End Of Cotonou Agreement
- Posted on April 9, 2021
- in Uncategorized
- by admin
The implementation of the Cotonou agreement has been extended until December 2020. The agreement was originally due to expire in February 2020, but as negotiations on the future agreement are still ongoing, this has been delayed until the end of the year. Anyone interested in the agreement can submit comments or questions by email or mail at any time. For more information: firstname.lastname@example.org Pacific Islands Forum Secretariat Ratu Sukuna Road, Suva, Fiji. Under the new agreement, the EU can be more selective and flexible in allocating and using its development resources. Endowments are based on an assessment of a country`s needs and performance and include the ability to regularly adjust financial resources. In practice, this means that more money can be paid to “good interpreters” and that the proportion of “bad interpreters” can be reduced. Finally, when it comes to respect for sexual and reproductive rights, the issue of LGBT rights is a real weakness of the partnership agreement. In recent years, laws that discriminate against LGBT people have multiplied, particularly in Africa. The foreign ministers discussed the Commission`s draft negotiating guidelines for the new partnership. They also expressed broad support for the Commission`s approach to reaching a framework agreement at the ACP level, in conjunction with three bespoke regional partnerships. The aim of this procedure is to return to a normal relationship between the partners.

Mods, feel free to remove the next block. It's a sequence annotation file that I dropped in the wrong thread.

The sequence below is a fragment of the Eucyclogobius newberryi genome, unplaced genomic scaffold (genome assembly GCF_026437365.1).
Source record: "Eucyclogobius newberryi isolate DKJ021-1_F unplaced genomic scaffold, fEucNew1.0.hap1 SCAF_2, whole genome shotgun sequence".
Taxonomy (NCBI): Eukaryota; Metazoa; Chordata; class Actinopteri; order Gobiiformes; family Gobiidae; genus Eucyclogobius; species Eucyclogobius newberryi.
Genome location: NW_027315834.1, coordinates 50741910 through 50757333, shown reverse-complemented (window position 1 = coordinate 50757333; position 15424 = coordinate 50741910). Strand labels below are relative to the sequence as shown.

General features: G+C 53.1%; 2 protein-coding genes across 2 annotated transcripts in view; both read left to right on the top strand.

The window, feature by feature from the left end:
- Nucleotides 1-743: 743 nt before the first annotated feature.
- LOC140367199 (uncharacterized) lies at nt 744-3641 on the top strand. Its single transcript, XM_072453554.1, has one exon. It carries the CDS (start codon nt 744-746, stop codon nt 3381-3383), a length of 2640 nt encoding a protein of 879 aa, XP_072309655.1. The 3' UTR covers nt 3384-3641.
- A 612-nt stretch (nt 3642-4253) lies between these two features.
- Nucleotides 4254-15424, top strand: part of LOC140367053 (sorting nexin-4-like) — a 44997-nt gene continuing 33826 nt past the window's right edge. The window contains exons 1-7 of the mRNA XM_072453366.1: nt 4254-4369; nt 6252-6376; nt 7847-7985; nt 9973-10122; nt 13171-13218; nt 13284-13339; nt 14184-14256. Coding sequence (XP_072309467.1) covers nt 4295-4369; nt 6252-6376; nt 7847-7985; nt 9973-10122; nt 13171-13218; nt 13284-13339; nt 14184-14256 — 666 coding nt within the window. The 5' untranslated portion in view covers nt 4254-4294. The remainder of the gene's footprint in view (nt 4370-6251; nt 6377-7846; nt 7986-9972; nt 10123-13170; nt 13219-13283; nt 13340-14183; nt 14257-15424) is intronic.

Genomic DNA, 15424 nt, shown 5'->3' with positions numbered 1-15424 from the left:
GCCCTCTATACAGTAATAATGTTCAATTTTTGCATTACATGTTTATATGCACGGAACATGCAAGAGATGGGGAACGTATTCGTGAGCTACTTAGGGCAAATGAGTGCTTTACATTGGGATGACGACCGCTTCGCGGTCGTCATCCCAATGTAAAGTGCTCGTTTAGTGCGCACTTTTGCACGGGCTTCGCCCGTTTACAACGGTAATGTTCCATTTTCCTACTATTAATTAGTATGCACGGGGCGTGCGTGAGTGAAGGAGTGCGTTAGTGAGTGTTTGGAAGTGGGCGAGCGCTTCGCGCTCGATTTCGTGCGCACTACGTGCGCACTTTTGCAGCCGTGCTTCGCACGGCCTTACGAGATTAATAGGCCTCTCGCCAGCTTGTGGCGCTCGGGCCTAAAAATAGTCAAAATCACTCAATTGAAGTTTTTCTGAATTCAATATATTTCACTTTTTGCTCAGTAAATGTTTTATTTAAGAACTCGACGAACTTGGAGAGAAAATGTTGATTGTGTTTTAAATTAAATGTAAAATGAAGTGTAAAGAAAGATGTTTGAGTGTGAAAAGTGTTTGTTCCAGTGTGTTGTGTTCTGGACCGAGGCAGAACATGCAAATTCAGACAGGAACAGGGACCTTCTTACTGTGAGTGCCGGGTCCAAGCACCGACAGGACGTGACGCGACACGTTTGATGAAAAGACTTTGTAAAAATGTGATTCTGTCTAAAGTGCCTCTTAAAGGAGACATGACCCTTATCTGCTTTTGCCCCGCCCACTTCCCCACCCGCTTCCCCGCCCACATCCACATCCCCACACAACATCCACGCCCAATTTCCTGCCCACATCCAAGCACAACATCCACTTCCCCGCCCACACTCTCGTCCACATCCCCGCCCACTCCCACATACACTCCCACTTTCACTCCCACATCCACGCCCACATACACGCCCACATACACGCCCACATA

In the absence of an agreement, the party that initiated the process can take action on cooperation projects and development assistance. Perhaps the most radical amendment introduced by the Cotonou Agreement concerns trade cooperation. Since the first Lomé Convention in 1975, the EU has not granted reciprocal trade preferences to ACP countries. However, under the Cotonou Agreement, this system has been replaced by the Economic Partnership Agreements (EPAs), a new regime that came into force in 2008. The new regime provides for reciprocal trade agreements, which means that not only does the EU grant duty-free access to its ACP export markets, but also that ACP countries grant duty-free access to their own markets for EU exports. The EU funds most of its development programmes for ACP countries through the European Development Fund (EDF). These funds are not part of the EU`s overall budget. They are subject to internal agreement between the Member States meeting in the Council. After several months of interruption due to the COVID 19 pandemic, the 28-member European Union and the 79-member Organization of African, Caribbean and Pacific States (OACPS) resumed negotiations for a new agreement in June. Things have not been as simple as they were in 2000, when the Cotonou agreement came into force.
“Africa and Europe want to develop and deepen their relations. But the African side also wants its priorities to be taken more into account,” says John Maré, who, as a South African diplomat, has negotiated several agreements with the EU. The Council has adopted the negotiating mandate for the future EU-ACP agreement. Formal negotiations will begin at the end of August 2018, as stipulated in the current agreement. On 30 May 2018, at the ACP Council of Ministers, the ACP Group adopted its own negotiating position. The Council reaffirmed its intention to finalise the negotiating guidelines as soon as possible in order to be ready to begin negotiations with THE ACP PARTENAIRES countries by the end of August 2018, as envisaged in the current agreement. Concord`s vision for the future partnership agreement BETWEEN the EU and the ACP countries Due to the lack of consensus on the issue of migration, Member States are unable to agree on a mandate to open negotiations on the future partnership agreement with African, Caribbean and Pacific (ACP) countries.